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A central figure in the environmental movement of the 1960s and 1970s, Brand now thinks people need to manipulate natural systems to forestall the effects of global warming.
Barring significant emissions reductions, U.K.'s national science academy sees engineering to remove greenhouse gases or absorb less solar radiation as a way to combat climate change.
Trying to mimic the cooling effects of volcanic eruptions by injecting sulfur into the atmosphere would badly damage the ozone layer, an NCAR study concludes.
A professor argues that it's possible to put a break on climate change by injecting sulfates above the stratosphere.
Shields in space, artificial volcanic eruptions, pumping carbon dioxide underground, ocean fertilization--all these "geoengineering" ideas are being discussed, says Harvard professor.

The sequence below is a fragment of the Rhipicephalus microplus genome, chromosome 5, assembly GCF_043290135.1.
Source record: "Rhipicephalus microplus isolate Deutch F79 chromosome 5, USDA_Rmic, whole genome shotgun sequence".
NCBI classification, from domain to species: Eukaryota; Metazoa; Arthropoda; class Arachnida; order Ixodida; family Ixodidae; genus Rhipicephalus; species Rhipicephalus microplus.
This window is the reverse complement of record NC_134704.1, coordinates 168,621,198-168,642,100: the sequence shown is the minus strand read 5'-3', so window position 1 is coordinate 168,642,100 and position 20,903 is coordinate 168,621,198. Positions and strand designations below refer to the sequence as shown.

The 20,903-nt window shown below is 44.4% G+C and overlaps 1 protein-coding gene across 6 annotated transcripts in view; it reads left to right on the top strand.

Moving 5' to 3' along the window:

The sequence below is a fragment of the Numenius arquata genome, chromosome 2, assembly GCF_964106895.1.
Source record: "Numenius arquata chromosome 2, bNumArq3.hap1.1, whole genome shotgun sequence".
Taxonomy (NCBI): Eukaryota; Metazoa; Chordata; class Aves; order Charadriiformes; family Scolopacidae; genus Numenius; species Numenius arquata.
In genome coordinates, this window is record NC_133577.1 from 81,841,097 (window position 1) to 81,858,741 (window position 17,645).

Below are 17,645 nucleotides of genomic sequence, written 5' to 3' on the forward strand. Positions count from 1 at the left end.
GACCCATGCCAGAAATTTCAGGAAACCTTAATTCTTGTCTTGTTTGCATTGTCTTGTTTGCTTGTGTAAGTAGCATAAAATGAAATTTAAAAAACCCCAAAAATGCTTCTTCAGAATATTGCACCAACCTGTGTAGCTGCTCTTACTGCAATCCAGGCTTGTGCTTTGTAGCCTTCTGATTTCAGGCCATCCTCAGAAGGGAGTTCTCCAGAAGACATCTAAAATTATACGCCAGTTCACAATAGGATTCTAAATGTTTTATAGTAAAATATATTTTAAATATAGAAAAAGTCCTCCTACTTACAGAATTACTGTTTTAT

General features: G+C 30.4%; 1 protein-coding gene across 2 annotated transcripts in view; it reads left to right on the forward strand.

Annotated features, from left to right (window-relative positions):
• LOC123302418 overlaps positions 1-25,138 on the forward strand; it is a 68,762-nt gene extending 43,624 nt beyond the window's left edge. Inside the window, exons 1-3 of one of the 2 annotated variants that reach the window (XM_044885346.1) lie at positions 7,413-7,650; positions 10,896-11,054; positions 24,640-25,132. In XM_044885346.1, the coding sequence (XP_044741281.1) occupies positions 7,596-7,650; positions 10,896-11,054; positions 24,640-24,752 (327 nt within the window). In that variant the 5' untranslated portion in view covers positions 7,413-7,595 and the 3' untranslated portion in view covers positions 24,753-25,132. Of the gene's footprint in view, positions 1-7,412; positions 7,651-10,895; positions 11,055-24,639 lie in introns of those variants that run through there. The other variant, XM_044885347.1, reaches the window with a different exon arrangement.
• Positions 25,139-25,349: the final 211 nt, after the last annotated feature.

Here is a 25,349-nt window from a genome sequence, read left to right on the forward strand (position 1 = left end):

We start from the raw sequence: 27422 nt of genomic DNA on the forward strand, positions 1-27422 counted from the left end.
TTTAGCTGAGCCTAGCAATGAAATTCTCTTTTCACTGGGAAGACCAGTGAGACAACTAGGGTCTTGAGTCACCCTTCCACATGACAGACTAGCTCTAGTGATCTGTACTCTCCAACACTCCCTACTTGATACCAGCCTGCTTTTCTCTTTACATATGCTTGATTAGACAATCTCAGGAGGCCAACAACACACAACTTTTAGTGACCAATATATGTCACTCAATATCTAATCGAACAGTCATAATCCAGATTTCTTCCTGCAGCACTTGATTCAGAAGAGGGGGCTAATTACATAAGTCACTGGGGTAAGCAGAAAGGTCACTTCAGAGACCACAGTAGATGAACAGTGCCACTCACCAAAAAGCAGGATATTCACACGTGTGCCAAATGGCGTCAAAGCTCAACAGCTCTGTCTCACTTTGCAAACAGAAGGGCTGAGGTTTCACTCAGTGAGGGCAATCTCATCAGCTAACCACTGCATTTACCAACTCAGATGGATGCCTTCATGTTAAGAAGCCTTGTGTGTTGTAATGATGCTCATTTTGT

Science Magazine reports that Bill Gates has spent at least $4.5 million to fund academic energy and climate research, some of which touches on the controversial topic of geoengineering.
In a report, the U.K.'s Institution of Mechanical Engineers concludes that artificial trees, algae-growing buildings, and white roofs offer the most promise.
Geoengineers are considering some drastic measures to slow global warming. Are they safe for the future?
Some companies are developing techniques for making charcoal as a way to store carbon underground, but a group of conservationist warn against large-scale use.
Time to assess different climate engineering approaches--be it injecting light-blocking particles in the atmosphere or artificial trees--say academics at an MIT symposium.